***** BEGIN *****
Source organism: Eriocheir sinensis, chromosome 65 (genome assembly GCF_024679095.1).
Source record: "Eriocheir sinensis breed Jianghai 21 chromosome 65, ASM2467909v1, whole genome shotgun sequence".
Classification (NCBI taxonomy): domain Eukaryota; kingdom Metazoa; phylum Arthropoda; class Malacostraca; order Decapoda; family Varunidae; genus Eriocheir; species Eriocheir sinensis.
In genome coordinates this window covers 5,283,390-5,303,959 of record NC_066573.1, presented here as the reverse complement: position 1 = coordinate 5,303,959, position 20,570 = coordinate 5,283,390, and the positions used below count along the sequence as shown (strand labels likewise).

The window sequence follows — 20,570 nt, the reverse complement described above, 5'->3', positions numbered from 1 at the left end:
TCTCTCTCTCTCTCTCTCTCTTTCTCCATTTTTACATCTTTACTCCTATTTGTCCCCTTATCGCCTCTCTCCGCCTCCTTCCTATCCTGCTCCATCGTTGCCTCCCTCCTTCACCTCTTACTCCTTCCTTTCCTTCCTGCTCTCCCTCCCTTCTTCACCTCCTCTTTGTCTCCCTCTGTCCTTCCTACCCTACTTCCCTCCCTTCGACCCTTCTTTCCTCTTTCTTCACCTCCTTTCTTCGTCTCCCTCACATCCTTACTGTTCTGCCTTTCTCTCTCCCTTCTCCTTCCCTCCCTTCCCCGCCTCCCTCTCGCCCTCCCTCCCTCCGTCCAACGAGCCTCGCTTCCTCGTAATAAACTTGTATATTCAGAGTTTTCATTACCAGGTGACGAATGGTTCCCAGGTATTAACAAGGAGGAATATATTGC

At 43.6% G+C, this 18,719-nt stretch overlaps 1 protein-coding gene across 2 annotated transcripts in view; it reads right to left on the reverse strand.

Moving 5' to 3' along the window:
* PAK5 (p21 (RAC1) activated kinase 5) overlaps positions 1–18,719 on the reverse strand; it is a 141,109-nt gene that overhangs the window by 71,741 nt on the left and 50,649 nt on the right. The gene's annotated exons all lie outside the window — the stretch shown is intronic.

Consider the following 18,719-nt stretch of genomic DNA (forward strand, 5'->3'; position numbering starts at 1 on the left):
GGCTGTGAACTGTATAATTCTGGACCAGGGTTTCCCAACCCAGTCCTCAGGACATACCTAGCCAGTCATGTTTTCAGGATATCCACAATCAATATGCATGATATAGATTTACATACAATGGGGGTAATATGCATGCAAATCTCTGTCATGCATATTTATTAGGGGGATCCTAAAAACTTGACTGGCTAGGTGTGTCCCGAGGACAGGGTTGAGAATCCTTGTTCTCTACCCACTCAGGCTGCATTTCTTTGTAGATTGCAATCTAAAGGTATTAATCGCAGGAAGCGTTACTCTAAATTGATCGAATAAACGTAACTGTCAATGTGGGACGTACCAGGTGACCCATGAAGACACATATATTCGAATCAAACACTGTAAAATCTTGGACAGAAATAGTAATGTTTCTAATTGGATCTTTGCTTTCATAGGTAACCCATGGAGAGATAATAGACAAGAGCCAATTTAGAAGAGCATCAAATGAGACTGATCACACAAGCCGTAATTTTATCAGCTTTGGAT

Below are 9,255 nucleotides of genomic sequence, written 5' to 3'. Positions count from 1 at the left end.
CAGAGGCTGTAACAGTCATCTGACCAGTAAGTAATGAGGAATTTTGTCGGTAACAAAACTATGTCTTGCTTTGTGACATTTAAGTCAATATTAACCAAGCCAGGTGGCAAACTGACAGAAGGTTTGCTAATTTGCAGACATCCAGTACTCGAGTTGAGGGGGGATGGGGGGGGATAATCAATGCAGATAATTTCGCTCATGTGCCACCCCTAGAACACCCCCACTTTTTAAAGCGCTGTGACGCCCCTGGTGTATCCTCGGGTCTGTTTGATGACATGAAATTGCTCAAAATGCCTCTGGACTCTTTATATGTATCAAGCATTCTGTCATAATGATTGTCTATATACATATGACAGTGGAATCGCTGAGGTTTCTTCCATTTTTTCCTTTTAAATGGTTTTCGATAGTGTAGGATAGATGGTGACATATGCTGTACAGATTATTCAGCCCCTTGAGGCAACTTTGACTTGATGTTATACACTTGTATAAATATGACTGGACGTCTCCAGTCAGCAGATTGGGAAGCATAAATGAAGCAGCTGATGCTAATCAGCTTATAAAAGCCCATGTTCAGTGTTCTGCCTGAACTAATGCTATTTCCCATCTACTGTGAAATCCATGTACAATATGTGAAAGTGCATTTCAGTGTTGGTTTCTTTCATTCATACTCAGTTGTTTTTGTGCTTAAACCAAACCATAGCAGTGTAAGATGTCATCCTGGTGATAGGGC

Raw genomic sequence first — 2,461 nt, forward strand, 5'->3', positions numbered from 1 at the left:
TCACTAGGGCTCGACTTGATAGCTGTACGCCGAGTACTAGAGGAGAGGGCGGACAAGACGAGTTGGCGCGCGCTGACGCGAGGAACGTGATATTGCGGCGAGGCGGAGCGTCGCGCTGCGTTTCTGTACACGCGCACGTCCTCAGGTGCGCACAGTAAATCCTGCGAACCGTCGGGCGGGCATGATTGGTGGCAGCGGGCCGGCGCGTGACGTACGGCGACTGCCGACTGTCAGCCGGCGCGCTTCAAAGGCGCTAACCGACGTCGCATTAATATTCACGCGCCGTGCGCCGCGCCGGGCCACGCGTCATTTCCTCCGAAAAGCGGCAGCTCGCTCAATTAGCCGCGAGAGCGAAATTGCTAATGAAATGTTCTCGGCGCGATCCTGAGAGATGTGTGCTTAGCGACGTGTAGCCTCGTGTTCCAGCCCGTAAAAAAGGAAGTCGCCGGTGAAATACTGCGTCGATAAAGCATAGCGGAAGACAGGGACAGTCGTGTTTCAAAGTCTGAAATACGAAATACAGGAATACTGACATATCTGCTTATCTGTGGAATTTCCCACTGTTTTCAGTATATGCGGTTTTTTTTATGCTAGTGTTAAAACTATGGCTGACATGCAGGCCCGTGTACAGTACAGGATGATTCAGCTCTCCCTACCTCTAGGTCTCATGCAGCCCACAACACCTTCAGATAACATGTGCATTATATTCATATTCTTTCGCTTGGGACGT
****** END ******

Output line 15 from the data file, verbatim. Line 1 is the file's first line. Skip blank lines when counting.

TCACTAGGGCTCGACTTGATAGCTGTACGCCGAGTACTAGAGGAGAGGGCGGACAAGACGAGTTGGCGCGCGCTGACGCGAGGAACGTGATATTGCGGCGAGGCGGAGCGTCGCGCTGCGTTTCTGTACACGCGCACGTCCTCAGGTGCGCACAGTAAATCCTGCGAACCGTCGGGCGGGCATGATTGGTGGCAGCGGGCCGGCGCGTGACGTACGGCGACTGCCGACTGTCAGCCGGCGCGCTTCAAAGGCGCTAACCGACGTCGCATTAATATTCACGCGCCGTGCGCCGCGCCGGGCCACGCGTCATTTCCTCCGAAAAGCGGCAGCTCGCTCAATTAGCCGCGAGAGCGAAATTGCTAATGAAATGTTCTCGGCGCGATCCTGAGAGATGTGTGCTTAGCGACGTGTAGCCTCGTGTTCCAGCCCGTAAAAAAGGAAGTCGCCGGTGAAATACTGCGTCGATAAAGCATAGCGGAAGACAGGGACAGTCGTGTTTCAAAGTCTGAAATACGAAATACAGGAATACTGACATATCTGCTTATCTGTGGAATTTCCCACTGTTTTCAGTATATGCGGTTTTTTTTATGCTAGTGTTAAAACTATGGCTGACATGCAGGCCCGTGTACAGTACAGGATGATTCAGCTCTCCCTACCTCTAGGTCTCATGCAGCCCACAACACCTTCAGATAACATGTGCATTATATTCATATTCTTTCGCTTGGGACGT